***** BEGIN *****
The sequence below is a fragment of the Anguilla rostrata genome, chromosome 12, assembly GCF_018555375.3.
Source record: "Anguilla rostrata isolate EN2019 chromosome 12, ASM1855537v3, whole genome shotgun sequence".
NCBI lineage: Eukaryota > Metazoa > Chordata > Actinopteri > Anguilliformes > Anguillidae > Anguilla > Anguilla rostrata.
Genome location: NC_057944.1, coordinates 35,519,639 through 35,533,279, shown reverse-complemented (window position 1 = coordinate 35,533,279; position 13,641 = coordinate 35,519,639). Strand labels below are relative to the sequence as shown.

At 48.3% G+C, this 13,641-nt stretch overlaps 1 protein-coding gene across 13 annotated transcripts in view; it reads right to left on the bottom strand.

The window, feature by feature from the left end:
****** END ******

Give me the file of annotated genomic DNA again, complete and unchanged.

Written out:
The sequence below is a fragment of the Anguilla rostrata genome, chromosome 12, assembly GCF_018555375.3.
Source record: "Anguilla rostrata isolate EN2019 chromosome 12, ASM1855537v3, whole genome shotgun sequence".
NCBI lineage: Eukaryota > Metazoa > Chordata > Actinopteri > Anguilliformes > Anguillidae > Anguilla > Anguilla rostrata.
Genome location: NC_057944.1, coordinates 35,519,639 through 35,533,279, shown reverse-complemented (window position 1 = coordinate 35,533,279; position 13,641 = coordinate 35,519,639). Strand labels below are relative to the sequence as shown.

At 48.3% G+C, this 13,641-nt stretch overlaps 1 protein-coding gene across 13 annotated transcripts in view; it reads right to left on the bottom strand.

The window, feature by feature from the left end: